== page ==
Publishing’s Ratner moment: why eBooks are not ‘stupid’



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Bronwen Thomas, Bournemouth University

In the days before social media – and, presumably, media training – Gerald Ratner’s description of some of the products sold in his chain of jewellers as “total crap” became a byword for the corporate gaffe. Recently the chief executive of publisher Hachette Livre, Arnaud Nourry, seems to have suffered his own “Ratner moment” when he described ebooks in an interview with an Indian news site as a “stupid product”.

The interview, which was intended to address the future of digital publishing and specific issues facing the Indian publishing market, was widely misquoted and Nourry’s comments taken out of context. But there is no denying the fact that the publisher criticises his own industry (“We’re not doing very well”) and attacks ebooks for lacking creativity, not enhancing the reading experience in any way and not offering readers a “real” digital experience.

Some commenters on social media welcomed Nourry’s comments for their honesty. They highlight his seeming support for the idea that publishers should be championing writers and artists working to exploit the creative potential of digital formats to provide readers with experiences that may be challenging and disruptive, but also exhilarating and boundary pushing.

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But many of the 1,000-plus commenters reacting to coverage of the story on The Guardian’s website spoke out against “fiddling for the sake of it” – claiming they were not interested in enhanced features or “gamified dancing baloney” borrowed from other media. They also listed the many practical enhancements that ebooks and ereaders do offer. The obvious one is the ability to instantly download books in remote locations where there are no bricks and mortar bookstores. But there are other less obvious enhancements, including being able to instantly access dictionary and encyclopedia entries (at least if you have wifi access) and the option to have the book read to you if you have visual impairments.

Elsewhere, Australian researcher Tully Barnett has shown how users of Kindle ereaders adapt features such as Highlights and Public Notes for social networking, demonstrating that even if ebooks are not that intrinsically innovative or creative, that doesn’t necessarily mean that they can’t be made so by imaginative users.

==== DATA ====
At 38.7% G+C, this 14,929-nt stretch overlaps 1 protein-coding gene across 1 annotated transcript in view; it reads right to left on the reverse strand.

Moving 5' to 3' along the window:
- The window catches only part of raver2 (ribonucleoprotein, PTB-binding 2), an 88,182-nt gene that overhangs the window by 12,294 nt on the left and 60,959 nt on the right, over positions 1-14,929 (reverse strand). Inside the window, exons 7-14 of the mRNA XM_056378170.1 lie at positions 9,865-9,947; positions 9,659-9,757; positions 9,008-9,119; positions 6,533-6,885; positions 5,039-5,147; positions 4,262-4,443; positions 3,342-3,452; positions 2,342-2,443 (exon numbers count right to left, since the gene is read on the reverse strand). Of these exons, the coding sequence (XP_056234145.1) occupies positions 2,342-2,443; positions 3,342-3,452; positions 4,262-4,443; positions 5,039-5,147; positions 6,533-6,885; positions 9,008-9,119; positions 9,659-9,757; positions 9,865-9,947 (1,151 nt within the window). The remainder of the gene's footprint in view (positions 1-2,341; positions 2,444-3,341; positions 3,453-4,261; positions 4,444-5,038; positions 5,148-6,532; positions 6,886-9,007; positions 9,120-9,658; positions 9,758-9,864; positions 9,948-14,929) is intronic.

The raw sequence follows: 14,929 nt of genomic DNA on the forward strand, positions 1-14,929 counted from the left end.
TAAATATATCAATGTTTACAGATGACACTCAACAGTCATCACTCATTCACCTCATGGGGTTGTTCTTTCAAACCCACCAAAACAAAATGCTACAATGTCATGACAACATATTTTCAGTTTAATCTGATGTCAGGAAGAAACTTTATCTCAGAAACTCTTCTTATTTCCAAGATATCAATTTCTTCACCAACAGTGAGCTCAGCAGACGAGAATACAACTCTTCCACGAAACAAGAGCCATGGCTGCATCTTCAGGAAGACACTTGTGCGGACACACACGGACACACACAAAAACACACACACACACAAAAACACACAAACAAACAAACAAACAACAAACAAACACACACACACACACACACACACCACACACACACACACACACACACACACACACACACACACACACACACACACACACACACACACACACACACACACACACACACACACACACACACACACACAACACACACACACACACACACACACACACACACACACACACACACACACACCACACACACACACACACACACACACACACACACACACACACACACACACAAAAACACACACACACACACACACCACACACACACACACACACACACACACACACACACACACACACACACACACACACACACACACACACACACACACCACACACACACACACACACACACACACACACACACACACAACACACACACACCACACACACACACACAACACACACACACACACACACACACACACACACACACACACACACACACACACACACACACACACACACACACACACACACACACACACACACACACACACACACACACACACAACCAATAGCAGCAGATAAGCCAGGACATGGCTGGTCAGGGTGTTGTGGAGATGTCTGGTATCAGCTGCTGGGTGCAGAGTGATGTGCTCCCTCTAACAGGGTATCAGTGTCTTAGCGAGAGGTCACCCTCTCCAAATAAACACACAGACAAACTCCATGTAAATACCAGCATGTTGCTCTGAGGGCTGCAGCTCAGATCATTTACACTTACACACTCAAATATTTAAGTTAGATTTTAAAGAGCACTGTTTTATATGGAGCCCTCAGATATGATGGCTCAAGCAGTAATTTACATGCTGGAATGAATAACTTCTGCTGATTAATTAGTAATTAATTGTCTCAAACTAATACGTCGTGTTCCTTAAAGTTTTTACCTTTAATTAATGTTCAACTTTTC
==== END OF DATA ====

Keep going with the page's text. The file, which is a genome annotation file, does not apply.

Nourry clearly isn’t averse to the provocative soundbite – in the same interview he went on to say: “I’m not a good swallower” when asked about mergers and conglomeration in the publishing industry. On the other hand, he also seems very aware of the special place of books and reading in “culture, education, democracy” – so his use of the word “stupid” in this context is particularly inflammatory and insensitive.

Dear reader

My research on digital reading has taught me that debating books vs ereaders is always likely to arouse strong passions and emotions. Merely mentioning the word Kindle has led in some instances to my being shouted at – and readers of “dead tree” books are rightly protective and passionate about the sensory and aesthetic qualities of physical books that the digital version possibly can’t compete with.

Mother and daughter Barbara and Jenni Creswell enjoyed Anne of Green Gables in both print and ebook format.
Ray Gibson, Author provided

But, equally, my research has shown that enhancements in terms of accessibility and mobility offer a lifeline to readers who might not be able to indulge their passion for reading without the digital.

In my latest project, academics from Bournemouth and Brighton universities, in collaboration with Digitales (a participatory media company), worked with readers to produce digital stories based on their reading lives and histories. A recurring theme, especially among older participants, was the scarcity of books in their homes and the fact that literacy and education couldn’t be taken for granted. Our stories also demonstrated how intimately reading is connected with self-worth and helps transform lives disrupted by physical and mental health issues – making comments about any reading as “stupid” particularly damaging and offensive.

I would like to know if Nourry would still call ebooks stupid products after watching Mary Bish’s story: My Life in Books from our project. A lifelong reader who grew up in a home in industrial South Wales with few books, Mary calls her iPad her “best friend” and reflects how before the digital age her reading life would have been cut short by macular degeneration.

The ConversationAs well as demonstrating that fairly basic digital tools can be used to create powerful stories, our project showed that the digital also makes us appreciate anew those features of the physical book we may take for granted, the touch, smell and feel of paper and the special place that a book handed down from generation to generation has in the context of family life.

Bronwen Thomas, Professor of English and New Media, Bournemouth University

This article was originally published on The Conversation. Read the original article.